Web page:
Dr Henderson stresses that it is not at all easy to disperse smallpox. It could not, for example, be sent in powder form in envelopes as has been happening in America with anthrax. It would have to be puffed into the air rather like an aerosol. Nor he does take very seriously the idea of an infected terrorist wandering the streets of New York, because they would be too debilitated to go anywhere.

On other hand smallpox, while harder to handle than anthrax, poses a more frightening threat. It is relatively easy to isolate the cases of anthrax when they appear and victims can usually be helped with antibiotics. Smallpox is a virus and can very quickly be spread from person to person. People who catch it first notice severe flu-like symptoms, including a high temperature, a severe headache and an aching back. Later a flat rash develops, particularly on the face, arms and legs, that quickly erupts into scores of round pustules. Those who survive often live with horrible scarring.

"It is the lion king of infectious diseases," said Michael Osterholm of the Centre for Infectious Disease Research at the University of Minnesota. "Once it were to get into that population, it would not only take hold, but its ability to be transmitted on to additional generations with large increases in numbers of each of those generations is a very real possibility."

In theory, there should be no cause for worry. After the WHO declared that smallpox was no longer a threat, it was agreed that remaining research stocks would be sent to two repositories, one at the Centres for Disease Control in Atlanta and another in Russia. No one else was permitted to store it. There have always been suspicions, however, that smallpox might have since fallen into the wrong hands.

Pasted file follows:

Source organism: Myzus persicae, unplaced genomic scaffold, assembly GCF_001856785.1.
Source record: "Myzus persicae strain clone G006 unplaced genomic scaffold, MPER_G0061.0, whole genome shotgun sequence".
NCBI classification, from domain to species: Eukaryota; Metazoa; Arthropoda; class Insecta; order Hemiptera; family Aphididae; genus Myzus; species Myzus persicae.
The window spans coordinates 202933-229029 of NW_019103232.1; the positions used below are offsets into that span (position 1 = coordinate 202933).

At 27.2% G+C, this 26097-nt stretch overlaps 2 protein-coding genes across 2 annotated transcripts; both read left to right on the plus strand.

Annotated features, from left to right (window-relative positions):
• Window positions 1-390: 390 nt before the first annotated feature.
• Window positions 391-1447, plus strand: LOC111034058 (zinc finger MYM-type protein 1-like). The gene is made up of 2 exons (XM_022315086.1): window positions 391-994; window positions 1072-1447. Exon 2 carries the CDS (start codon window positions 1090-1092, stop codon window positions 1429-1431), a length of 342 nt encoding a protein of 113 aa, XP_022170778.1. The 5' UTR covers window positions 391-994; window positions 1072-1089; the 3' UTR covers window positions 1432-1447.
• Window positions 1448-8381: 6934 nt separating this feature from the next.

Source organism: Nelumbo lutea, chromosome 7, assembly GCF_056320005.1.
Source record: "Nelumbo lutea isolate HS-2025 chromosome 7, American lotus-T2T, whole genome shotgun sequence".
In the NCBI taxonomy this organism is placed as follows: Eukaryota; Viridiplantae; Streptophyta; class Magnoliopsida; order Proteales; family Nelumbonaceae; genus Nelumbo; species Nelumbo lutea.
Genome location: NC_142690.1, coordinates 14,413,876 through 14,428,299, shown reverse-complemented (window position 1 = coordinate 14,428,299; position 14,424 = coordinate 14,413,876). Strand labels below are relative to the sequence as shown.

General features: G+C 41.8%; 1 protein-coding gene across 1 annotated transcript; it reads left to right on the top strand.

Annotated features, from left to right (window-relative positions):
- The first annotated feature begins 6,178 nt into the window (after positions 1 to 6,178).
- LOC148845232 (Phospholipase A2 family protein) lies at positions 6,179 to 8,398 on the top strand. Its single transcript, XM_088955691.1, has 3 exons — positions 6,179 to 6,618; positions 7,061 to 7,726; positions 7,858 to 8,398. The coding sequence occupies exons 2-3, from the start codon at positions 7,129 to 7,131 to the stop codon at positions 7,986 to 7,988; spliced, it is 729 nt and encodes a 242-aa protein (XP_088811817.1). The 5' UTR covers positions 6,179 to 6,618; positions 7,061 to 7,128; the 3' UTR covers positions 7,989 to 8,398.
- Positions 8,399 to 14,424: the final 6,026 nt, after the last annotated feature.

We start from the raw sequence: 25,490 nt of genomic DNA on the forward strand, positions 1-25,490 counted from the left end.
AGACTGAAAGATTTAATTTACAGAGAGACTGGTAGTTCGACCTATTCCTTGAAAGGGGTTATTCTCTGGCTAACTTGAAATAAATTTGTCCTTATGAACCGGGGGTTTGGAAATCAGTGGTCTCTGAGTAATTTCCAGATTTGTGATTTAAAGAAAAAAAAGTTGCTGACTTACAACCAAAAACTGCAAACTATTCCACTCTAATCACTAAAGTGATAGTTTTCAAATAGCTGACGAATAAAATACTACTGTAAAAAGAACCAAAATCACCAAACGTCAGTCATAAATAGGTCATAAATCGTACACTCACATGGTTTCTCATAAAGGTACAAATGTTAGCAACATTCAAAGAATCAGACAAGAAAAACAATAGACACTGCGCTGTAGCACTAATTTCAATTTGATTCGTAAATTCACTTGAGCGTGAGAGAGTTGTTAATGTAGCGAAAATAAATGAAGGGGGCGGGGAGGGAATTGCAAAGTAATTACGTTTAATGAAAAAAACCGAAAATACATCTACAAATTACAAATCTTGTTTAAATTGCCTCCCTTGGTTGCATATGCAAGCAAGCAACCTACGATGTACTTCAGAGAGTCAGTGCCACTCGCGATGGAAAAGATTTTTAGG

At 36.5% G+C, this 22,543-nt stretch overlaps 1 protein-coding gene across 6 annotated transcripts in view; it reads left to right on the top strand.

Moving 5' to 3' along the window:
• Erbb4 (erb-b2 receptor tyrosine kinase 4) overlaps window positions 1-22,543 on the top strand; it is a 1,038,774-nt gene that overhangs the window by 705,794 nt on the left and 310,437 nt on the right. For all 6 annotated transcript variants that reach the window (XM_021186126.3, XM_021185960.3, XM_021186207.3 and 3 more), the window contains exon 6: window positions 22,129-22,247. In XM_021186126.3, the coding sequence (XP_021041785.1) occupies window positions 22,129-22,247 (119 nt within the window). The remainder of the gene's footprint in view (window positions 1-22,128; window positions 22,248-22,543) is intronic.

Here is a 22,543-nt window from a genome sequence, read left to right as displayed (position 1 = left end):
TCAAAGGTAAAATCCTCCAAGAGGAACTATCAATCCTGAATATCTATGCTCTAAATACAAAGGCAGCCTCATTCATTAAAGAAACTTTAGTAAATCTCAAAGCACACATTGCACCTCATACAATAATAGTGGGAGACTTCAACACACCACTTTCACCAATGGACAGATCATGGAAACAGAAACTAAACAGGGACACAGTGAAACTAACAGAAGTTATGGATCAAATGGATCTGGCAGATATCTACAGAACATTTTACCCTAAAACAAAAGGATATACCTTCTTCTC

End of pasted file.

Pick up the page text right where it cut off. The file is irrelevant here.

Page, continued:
Those fears were first confirmed back in 1989 when a top Russian biologist, Vladimir Pasechnik, defected to Britain and described the extent to which Moscow had been secretly diverting smallpox for military use. The aim was to put the smallpox virus into warheads of cruise missiles.

It is now thought possible that disaffected scientists who were involved in those secret Russian programmes may have sold their knowledge and expertise to rogue governments, notably Iraq or North Korea. They might likewise have sold themselves to terrorist groups.

Like most industrialised countries, America ceased giving routine smallpox vaccinations to young children in the early Seventies. There is no scientific certainty whether the doses given to older generations of Americans will still be effective. Most experts fear the vaccines, which contain a virus similar to smallpox, will have worn off by now. Thus everyone would have to be vaccinated.

At the weekend, the WHO suggested other countries should also examine their state of readiness for a possible smallpox attack. So far, there is no sign that the US government is preparing to vaccinate the whole country preventatively. Instead, the vaccines would be made available from the stockpile, which would be held at a number of secret locations, only once cases of the disease have been detected.

This is partly because the vaccine itself is not risk-free. Roughly one in a thousand people can have serious adverse reactions to it. Emphysema is one recorded side-effect, for example. Moreover, the rates of those reacting badly may be much higher that in previous generations because of the existence of Aids. Giving the vaccine can be particularly risky for anyone suffering from a weakened immune system.

That consideration has created an additional problem: the medicine needed as an antidote in the event of anyone responding badly to the smallpox vaccine is also in extremely scarce supply. The US government is also contacting pharmaceutical companies about manufacturing that drug.